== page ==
Two of my colleagues, Hannah Radant and Lindsay Garcia, have made the transition from k-12 classroom teacher to elearning developer with striking success. They recently spent some time talking with me about what they found transferable from their teaching roles to their current roles, and how they’ve been able to overcome challenges, including the lack of confidence in their ability to do this work.Continue reading
Wordle has captured the minds of many, with a simple, yet challenging concept. Guess a word through trial and error, hints along the way, and a little bit of luck. When our team was brainstorming ways to prepare learners to engage in a new topic, we decided to use a Wordle-type puzzle as an anchor activity with a little bit of a twist. Paired with a hint about the word, the learner is challenged to think about the upcoming content while also being presented with an intriguing problem.
If you’re into Wordle, or if you simply want to see what it is that I’m writing about, then take a few moments to play our little Storyline-based version of the Wordle (read on to find out why you shouldn’t open it on your phone). What follows is how we created it and some of the challenges we had to address.Continue reading
Jason Meucci and Eric Girard both left the comfort and stability of working inside of larger companies in order to start their own training consultancies. While the scheduling flexibility and opportunity to “be their own boss” have been nice, they shared with me some of the challenges they’ve faced and some advice they have for anyone out there who may be considering the idea of starting their own training business.Continue reading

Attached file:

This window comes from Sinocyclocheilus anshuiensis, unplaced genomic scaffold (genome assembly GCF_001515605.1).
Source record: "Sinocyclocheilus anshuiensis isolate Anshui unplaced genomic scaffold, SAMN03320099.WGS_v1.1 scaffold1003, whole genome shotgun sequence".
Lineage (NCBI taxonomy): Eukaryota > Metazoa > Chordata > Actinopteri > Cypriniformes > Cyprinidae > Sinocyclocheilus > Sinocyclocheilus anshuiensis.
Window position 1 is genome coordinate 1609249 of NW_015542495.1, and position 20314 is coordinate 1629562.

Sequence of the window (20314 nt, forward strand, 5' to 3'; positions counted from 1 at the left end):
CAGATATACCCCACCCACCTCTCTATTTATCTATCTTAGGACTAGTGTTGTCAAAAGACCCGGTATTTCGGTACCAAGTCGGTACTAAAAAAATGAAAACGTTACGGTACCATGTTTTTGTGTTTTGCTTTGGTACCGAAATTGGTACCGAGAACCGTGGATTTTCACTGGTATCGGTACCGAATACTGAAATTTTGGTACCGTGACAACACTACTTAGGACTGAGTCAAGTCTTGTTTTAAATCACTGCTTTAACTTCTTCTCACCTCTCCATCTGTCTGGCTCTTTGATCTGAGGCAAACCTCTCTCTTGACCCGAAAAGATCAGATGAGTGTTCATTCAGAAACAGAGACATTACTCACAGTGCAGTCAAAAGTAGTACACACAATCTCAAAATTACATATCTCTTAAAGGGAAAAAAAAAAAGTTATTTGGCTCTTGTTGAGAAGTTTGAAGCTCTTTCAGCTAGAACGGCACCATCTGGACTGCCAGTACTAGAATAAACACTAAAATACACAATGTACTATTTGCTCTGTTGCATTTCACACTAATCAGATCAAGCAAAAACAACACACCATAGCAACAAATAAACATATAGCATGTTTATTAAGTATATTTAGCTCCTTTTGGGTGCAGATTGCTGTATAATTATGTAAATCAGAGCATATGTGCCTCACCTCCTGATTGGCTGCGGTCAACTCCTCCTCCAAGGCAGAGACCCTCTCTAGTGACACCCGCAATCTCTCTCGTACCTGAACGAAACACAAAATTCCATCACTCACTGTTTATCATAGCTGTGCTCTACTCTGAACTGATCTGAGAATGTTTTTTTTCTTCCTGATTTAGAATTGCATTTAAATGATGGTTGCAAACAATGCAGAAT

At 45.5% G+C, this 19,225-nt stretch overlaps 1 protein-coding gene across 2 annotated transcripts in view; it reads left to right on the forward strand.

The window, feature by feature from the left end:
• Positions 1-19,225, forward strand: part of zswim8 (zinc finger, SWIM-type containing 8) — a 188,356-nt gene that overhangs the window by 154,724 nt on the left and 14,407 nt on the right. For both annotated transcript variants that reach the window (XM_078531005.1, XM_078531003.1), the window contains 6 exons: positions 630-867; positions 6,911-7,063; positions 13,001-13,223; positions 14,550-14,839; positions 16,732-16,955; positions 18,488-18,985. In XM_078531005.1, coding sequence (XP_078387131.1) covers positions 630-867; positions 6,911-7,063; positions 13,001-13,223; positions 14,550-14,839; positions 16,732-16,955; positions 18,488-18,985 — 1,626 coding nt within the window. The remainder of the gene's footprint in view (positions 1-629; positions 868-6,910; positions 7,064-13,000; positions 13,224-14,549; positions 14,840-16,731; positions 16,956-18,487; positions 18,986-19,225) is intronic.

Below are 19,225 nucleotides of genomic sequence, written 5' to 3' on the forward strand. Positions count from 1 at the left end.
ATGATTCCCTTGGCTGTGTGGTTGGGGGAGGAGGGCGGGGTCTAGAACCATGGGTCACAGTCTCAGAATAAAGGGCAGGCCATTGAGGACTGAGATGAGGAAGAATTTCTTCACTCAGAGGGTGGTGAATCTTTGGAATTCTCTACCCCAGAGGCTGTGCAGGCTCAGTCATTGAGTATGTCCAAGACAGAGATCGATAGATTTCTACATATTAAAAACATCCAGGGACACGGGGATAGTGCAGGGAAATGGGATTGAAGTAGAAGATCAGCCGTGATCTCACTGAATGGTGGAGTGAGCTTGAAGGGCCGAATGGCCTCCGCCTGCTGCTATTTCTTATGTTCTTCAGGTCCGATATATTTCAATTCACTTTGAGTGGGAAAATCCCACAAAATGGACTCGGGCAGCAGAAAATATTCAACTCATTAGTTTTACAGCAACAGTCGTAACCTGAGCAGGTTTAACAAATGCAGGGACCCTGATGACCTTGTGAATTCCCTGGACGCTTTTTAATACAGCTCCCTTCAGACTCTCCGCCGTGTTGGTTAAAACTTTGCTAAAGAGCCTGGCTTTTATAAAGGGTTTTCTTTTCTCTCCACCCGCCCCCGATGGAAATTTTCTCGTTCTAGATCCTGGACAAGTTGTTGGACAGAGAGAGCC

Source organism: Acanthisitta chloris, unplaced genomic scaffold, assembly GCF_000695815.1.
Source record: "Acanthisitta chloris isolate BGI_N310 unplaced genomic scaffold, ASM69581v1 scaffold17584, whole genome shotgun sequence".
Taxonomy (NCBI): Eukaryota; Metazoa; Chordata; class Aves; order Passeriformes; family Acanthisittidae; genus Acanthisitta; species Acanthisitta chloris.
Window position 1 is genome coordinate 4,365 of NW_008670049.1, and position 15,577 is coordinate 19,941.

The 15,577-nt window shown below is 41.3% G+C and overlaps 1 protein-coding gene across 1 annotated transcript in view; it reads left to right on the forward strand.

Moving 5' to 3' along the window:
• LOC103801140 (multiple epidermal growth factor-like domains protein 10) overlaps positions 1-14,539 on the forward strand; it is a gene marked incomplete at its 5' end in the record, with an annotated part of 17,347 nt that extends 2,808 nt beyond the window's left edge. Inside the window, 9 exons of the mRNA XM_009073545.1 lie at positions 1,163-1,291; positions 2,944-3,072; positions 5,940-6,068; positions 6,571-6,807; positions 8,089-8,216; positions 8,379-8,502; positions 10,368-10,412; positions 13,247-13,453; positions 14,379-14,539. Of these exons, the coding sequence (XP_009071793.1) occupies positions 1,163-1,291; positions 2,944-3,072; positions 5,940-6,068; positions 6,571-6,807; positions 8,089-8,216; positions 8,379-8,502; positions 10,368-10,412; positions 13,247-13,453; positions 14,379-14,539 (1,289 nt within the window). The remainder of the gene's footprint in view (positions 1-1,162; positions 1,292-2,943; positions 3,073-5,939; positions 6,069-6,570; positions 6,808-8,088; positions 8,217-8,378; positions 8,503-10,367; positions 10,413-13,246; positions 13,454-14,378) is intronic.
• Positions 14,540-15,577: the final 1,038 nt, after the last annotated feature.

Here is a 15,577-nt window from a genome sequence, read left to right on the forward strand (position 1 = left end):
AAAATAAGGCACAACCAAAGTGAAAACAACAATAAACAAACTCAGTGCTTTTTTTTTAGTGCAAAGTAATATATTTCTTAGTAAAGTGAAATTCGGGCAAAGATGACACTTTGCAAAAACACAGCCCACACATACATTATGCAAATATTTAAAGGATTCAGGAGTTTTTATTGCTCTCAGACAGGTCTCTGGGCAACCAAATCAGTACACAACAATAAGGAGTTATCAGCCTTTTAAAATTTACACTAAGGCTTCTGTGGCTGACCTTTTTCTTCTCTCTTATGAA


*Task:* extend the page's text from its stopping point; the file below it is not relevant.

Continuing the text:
As Instructional Designers we are always looking for creative ways to engage learners and teach content within a training. One of our (the team at Endurance Learning’s) proud moments of brilliance came in the form of a crossword puzzle. The idea: Define a few concepts and then assess the learner by having them complete a crossword puzzle to see if they can match the term to the definition.
It was super cool!
Until the client told us they needed it translated into Spanish.Continue reading
Yes, I shamelessly jumped on board the “quiet quitting” bandwagon this week with a podcast around how training professionals can adopt some sort of boundaries when it comes to the work we’re asked to do.Continue reading